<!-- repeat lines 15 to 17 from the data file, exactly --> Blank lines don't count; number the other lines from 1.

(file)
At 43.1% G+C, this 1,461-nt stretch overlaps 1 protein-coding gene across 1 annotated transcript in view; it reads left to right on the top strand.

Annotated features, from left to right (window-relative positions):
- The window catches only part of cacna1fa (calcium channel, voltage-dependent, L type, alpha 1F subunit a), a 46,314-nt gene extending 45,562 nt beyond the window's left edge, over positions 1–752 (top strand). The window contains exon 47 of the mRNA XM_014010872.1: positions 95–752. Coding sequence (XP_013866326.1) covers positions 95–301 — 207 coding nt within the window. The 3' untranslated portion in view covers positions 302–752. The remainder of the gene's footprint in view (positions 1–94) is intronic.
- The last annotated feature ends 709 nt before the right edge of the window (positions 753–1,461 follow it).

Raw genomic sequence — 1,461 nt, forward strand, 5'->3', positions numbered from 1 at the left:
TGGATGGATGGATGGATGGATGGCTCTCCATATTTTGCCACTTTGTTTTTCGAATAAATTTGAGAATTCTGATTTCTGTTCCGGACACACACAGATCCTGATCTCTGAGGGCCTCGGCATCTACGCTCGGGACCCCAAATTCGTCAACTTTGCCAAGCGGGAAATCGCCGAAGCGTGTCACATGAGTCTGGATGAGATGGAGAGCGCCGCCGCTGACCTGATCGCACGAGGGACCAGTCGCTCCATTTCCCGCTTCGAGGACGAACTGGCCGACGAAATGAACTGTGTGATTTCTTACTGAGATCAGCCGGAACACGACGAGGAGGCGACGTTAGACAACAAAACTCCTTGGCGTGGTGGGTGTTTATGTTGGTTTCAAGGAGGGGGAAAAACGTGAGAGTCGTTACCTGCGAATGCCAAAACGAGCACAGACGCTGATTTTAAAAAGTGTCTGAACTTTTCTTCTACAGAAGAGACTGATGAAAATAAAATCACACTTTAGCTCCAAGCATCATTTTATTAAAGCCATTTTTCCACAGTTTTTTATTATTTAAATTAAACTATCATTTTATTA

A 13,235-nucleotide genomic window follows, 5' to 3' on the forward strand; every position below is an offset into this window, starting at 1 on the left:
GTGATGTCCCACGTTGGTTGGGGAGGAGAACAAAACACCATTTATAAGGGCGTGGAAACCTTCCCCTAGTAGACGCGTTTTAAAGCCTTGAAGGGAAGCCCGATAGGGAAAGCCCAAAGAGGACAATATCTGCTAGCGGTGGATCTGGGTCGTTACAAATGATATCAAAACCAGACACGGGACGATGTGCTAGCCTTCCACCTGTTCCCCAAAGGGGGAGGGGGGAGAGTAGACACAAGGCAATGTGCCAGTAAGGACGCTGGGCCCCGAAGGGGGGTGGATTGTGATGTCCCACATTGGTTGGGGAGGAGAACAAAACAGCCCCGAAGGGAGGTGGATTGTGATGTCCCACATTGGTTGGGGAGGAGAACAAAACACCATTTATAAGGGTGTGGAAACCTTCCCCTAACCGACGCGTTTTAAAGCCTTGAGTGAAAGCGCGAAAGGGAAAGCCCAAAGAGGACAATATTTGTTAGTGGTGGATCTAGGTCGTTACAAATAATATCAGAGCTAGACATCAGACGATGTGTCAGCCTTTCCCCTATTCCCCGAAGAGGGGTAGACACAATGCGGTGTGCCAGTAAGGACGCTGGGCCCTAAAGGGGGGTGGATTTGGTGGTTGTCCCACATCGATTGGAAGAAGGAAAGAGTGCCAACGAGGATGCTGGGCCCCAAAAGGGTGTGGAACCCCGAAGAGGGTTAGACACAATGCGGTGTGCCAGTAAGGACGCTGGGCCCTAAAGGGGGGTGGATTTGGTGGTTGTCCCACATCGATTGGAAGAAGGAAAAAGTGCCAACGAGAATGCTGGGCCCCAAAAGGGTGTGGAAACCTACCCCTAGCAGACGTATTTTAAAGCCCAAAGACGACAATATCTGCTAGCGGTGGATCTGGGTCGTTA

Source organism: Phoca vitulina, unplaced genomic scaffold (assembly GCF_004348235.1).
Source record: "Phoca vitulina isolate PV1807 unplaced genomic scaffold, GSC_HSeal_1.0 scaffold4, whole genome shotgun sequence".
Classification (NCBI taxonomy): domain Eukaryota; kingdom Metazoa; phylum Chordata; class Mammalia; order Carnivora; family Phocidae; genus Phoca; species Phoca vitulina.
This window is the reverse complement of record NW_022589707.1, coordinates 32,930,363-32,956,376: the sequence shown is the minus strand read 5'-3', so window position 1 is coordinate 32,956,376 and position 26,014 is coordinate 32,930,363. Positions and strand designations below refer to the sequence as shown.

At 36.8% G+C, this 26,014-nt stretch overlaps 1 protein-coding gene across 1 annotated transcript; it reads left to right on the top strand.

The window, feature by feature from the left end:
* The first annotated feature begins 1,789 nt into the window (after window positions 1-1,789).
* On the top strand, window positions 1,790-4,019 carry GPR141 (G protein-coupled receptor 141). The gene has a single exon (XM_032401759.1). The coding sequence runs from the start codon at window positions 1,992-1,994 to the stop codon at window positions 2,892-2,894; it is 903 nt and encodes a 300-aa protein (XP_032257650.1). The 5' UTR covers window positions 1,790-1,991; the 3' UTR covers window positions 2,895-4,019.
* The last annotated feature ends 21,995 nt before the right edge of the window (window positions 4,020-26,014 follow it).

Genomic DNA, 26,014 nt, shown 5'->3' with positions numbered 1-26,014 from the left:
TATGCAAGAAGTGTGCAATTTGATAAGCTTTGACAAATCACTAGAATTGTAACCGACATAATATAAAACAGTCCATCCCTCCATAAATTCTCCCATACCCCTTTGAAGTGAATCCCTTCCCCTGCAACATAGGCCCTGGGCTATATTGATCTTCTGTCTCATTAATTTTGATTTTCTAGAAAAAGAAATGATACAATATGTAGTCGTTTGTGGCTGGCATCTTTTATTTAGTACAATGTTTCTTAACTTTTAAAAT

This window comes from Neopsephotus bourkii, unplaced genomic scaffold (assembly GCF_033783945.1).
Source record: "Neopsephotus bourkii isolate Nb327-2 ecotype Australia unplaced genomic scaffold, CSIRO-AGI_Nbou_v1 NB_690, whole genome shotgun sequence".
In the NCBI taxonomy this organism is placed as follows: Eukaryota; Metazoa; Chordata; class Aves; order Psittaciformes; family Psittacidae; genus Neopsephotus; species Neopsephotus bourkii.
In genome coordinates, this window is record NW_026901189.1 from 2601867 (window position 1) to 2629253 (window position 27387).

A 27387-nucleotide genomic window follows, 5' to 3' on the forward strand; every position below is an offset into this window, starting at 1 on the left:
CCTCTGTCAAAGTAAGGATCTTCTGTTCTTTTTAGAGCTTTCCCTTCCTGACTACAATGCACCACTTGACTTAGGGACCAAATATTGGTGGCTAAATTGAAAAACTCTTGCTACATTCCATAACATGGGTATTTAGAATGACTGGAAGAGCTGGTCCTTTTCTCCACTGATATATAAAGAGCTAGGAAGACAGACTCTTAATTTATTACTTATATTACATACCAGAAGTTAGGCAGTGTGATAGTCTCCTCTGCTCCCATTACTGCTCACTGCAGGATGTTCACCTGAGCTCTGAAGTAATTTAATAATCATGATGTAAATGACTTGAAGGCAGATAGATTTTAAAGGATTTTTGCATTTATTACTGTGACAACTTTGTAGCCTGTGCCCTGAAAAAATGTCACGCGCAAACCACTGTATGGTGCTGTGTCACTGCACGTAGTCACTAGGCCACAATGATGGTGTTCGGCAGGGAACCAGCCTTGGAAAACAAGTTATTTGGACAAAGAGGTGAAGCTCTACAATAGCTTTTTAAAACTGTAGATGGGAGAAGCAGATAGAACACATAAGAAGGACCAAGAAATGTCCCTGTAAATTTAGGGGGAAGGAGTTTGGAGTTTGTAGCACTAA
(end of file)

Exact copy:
* The first annotated feature begins 1,789 nt into the window (after window positions 1-1,789).
* On the top strand, window positions 1,790-4,019 carry GPR141 (G protein-coupled receptor 141). The gene has a single exon (XM_032401759.1). The coding sequence runs from the start codon at window positions 1,992-1,994 to the stop codon at window positions 2,892-2,894; it is 903 nt and encodes a 300-aa protein (XP_032257650.1). The 5' UTR covers window positions 1,790-1,991; the 3' UTR covers window positions 2,895-4,019.
* The last annotated feature ends 21,995 nt before the right edge of the window (window positions 4,020-26,014 follow it).